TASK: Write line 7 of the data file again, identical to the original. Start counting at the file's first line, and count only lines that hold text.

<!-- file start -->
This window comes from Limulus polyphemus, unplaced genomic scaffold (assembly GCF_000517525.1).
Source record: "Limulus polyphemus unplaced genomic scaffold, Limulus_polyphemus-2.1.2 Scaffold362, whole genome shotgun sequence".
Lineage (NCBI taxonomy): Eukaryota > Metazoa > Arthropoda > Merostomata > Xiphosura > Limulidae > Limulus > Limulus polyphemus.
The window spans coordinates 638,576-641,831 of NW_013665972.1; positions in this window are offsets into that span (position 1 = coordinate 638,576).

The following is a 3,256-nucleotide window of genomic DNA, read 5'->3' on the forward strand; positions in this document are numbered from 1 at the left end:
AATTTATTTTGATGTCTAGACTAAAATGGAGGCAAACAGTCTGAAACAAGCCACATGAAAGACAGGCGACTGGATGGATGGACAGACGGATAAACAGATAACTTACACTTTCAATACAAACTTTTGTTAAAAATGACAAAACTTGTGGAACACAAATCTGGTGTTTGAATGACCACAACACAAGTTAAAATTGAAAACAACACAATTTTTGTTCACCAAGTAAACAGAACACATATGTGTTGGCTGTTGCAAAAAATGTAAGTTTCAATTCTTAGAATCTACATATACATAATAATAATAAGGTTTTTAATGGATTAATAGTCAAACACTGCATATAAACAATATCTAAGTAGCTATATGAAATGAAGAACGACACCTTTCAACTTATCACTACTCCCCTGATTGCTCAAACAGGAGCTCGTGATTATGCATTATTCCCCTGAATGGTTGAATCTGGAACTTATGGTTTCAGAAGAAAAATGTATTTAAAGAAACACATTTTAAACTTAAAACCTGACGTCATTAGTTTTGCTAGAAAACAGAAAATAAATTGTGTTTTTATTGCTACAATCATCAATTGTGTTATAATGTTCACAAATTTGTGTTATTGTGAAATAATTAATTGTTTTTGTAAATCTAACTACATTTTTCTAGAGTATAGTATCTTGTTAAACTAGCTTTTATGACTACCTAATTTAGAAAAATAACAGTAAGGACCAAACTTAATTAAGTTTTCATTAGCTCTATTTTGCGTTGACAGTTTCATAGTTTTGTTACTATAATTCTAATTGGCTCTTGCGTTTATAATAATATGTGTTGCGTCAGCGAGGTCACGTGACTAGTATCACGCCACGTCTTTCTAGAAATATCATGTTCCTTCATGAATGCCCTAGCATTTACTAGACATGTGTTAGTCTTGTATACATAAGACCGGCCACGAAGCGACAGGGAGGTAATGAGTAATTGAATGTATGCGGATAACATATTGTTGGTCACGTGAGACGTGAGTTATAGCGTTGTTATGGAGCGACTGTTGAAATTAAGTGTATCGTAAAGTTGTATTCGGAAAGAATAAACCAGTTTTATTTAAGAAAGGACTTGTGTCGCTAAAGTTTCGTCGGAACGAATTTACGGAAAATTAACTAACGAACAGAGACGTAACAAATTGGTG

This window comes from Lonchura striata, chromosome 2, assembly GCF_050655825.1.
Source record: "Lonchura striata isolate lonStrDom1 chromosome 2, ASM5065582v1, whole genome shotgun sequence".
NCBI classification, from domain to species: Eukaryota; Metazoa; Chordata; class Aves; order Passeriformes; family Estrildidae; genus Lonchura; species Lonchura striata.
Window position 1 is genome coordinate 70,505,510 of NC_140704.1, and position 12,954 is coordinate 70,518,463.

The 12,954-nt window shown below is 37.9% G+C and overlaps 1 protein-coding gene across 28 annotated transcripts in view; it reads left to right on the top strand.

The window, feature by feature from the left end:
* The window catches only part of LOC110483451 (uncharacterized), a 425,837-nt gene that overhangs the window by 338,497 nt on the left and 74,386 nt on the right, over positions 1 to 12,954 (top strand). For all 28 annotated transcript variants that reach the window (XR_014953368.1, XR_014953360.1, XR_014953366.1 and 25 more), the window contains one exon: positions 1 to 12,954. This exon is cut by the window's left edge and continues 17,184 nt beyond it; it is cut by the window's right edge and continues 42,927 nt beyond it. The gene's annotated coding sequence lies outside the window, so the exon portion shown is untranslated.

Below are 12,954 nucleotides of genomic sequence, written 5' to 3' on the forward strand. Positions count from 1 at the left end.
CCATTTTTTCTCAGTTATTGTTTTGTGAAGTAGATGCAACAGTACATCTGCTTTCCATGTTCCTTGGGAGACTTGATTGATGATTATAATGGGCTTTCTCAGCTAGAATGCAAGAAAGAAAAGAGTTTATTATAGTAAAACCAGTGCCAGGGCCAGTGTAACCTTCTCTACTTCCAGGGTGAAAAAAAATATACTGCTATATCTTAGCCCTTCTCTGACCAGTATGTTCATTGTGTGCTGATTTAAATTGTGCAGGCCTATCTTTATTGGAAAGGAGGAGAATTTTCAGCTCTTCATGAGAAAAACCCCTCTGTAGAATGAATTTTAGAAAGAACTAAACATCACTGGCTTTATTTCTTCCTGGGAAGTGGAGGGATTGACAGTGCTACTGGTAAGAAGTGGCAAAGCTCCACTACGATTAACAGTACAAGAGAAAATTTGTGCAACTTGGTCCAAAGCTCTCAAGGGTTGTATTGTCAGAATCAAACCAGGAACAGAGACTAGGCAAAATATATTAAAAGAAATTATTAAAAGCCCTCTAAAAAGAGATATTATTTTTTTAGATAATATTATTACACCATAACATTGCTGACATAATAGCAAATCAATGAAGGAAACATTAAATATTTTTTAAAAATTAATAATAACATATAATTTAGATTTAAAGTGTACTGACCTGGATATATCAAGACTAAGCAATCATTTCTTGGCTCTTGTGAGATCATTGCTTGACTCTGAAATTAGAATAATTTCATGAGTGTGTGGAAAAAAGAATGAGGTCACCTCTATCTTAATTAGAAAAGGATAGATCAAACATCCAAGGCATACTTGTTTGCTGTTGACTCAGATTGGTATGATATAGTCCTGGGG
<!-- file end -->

This window comes from Lonchura striata, chromosome 2, assembly GCF_050655825.1.